President George H. W. Bush signing the ADA

July 22, 2015

July 26th marks the 25th anniversary of the Americans with Disabilities Act (ADA), a landmark civil rights law ensuring equality for people with disabilities. Broad in scope and coverage, the ADA bans discrimination based on disabilities in programs and services, employment, buildings and facilities, transportation, and communication in the public and private sectors.

The drafters of the ADA understood that guaranteeing equal access to the built environment and to transportation would mean little without detailed design requirements establishing what, at a minimum, accessibility means. The statute assigned the U.S. Access Board the critical task of establishing accessibility guidelines for buildings and facilities, as well as transit systems, covered by the law. The Board’s ADA Accessibility Guidelines set the baseline for standards used by other agencies, specifically the Department of Justice (DOJ) and the Department of Transportation (DOT), to enforce the law. They govern the design, construction, and alteration of all types of sites and facilities covered by the law, including places of public accommodation, commercial facilities, and state and local government facilities. They also address the manufacture of transit vehicles, including, buses, vans, and rail cars.

The ADA Accessibility Guidelines (ADAAG)


ADAAG cover



 David M. CapozziDavid M. Capozzi, Access Board Executive Director


Marsha MazzMarsha Mazz, Director of the Board’s Office of Technical and Information Services


Hammer Award poster


“President George H.W. Bush’s signature was barely dry on the statute when the Board began work on the original ADA guidelines,” states David M. Capozzi, the Board’s Executive Director. “The law gave the Board a short time frame to complete this work, and it issued the ADA Accessibility Guidelines for Buildings and Facilities exactly one year later on the first anniversary of the ADA’s enactment.”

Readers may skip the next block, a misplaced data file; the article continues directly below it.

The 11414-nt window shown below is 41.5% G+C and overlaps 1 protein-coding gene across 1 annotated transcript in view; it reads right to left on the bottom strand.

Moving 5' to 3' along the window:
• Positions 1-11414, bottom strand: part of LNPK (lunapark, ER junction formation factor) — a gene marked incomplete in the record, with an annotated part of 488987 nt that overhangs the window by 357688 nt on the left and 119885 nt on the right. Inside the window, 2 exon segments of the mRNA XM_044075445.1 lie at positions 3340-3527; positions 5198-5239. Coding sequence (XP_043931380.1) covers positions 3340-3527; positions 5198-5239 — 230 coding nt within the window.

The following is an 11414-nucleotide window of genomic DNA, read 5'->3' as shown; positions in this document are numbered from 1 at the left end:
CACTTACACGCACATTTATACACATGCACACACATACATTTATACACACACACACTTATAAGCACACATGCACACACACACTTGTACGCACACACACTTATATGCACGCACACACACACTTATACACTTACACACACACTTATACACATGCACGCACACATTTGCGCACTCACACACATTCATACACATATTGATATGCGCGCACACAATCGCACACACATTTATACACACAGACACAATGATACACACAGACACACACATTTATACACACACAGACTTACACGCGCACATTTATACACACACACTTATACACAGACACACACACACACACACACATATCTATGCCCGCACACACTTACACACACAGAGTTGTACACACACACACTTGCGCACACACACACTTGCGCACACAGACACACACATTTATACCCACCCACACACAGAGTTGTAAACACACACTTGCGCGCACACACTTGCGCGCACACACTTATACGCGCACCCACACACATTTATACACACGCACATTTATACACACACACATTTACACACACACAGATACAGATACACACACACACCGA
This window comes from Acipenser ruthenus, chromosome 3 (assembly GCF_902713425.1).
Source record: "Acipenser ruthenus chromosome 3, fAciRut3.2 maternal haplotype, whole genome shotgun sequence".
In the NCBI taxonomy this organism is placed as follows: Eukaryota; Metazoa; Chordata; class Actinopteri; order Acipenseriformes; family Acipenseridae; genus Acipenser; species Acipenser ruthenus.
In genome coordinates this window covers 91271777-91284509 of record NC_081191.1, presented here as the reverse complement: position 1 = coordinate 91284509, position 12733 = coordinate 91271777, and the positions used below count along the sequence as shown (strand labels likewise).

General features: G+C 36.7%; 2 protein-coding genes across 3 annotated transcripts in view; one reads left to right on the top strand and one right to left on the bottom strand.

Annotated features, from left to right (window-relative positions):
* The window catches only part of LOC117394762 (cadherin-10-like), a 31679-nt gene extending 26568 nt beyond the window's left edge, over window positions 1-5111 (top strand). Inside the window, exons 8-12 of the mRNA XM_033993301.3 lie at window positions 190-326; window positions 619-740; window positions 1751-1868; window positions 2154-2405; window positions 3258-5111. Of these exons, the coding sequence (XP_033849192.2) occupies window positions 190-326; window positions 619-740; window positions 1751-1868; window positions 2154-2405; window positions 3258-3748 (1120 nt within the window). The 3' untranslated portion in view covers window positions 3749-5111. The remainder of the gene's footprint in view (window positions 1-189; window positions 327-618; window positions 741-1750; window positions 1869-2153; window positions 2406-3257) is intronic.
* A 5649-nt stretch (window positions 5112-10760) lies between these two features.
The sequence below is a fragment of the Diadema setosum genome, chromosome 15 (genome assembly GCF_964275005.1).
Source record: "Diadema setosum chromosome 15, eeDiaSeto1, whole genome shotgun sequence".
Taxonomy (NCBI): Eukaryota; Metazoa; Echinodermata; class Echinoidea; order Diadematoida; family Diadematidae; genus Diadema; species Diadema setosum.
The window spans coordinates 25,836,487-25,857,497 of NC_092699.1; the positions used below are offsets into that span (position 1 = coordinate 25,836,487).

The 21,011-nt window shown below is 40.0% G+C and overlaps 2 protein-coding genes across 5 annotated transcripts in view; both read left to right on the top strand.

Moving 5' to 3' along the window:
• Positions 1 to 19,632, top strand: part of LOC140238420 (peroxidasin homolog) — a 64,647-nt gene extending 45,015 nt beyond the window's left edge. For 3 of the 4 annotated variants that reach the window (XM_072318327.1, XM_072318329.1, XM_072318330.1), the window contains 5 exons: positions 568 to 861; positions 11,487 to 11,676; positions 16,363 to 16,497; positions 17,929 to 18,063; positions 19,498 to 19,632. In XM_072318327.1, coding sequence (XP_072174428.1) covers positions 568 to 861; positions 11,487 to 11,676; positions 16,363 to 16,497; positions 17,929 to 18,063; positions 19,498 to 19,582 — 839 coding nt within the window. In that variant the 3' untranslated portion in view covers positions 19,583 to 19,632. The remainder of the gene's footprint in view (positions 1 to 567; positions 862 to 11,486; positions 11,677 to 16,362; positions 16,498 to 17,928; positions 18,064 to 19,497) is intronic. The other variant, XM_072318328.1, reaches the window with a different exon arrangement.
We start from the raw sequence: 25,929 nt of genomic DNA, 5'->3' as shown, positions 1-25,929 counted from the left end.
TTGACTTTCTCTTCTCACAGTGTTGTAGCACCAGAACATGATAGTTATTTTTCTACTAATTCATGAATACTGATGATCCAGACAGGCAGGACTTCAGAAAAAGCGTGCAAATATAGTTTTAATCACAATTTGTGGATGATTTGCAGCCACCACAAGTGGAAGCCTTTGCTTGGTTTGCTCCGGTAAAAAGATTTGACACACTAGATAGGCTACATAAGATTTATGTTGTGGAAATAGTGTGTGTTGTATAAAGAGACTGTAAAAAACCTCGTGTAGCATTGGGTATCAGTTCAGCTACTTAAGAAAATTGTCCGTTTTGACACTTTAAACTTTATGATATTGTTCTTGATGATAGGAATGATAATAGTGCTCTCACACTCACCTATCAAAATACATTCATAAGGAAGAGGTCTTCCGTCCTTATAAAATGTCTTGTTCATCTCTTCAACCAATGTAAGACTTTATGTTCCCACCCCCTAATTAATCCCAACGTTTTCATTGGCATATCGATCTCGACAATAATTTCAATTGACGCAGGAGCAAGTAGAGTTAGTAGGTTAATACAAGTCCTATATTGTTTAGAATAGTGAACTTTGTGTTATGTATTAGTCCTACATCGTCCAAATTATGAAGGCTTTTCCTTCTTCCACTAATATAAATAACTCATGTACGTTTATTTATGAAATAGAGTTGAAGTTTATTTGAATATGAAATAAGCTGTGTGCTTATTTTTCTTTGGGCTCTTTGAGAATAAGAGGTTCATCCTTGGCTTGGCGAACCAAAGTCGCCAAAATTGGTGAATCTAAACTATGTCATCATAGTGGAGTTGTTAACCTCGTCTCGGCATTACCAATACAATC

Often referred to as ADAAG, this document was implemented as enforceable standards by the DOJ on the same day, July 26, 1991. A couple months later, the Board and DOT jointly followed up with ADA accessibility guidelines covering transportation facilities and vehicles.

“It’s amazing to recall what the Board and its partners at DOJ and DOT were able to accomplish in one year’s time,” says Capozzi. “The Board drafted and released for public comment the full text of the ADA guidelines which were based on those it previously established for buildings that receive federal funding. During the comment period, the Board held over a dozen public hearings across the country. In short order, the Board received and reviewed over 1,800 comments from the public, finalized the guidelines accordingly, assessed their cost and benefits, and obtained all the necessary administrative clearances within those 12 months. It was quite a hectic and heady time, to say the least.”

Additional ADA Rulemaking (1992 – Present)

Not long after issuing ADAAG, the Board proceeded to develop supplements covering access to certain types of sites or facilities, most of which had never been substantively addressed by an accessibility guideline before. Among them are guidelines for state and local government facilities, including courthouses and prisons (1998), building elements for children (1998), play areas (2000), recreation facilities (2002) and, most recently, emergency transportable housing (2014). This work continues as the Board is currently developing new ADA guidelines that will cover public streets and sidewalks and passenger vessels.

In 2004, the Board completed a comprehensive rewrite and refresh of ADAAG. Through this update, which garnered over 2,500 public comments, the Board coordinated extensively with code and standard-setting bodies in the U.S. As a result, the current ADA Standards are now largely harmonized with building codes and industry standards, including accessibility provisions in the International Building Code.

“It was an incredible undertaking to review through an advisory committee long-standing criteria for accessibility and to do so in a way that engaged code and industry groups, advocates, and other stakeholders and provided a forum for honest discussion and eventual consensus,” recalls Marsha Mazz, who led the Board’s ADAAG review and who currently serves as the Board’s Director of its Office of Technical and Information Services. “In addition to updating accessibility criteria, this review offered a platform for coordination with code and standards groups that has resulted in a high degree of consistency between ADAAG and counterpart codes and standards.” This work and the cooperation with stakeholders achieved through the ADAAG Review Advisory Committee earned the Board a Hammer Award for Reinventing Government from Vice President Al Gore.

The Board is currently conducting a review of its ADA guidelines for transportation vehicles. It previously released for public comment updates to its criteria for buses and vans and is reviewing provisions for rail cars through an advisory committee.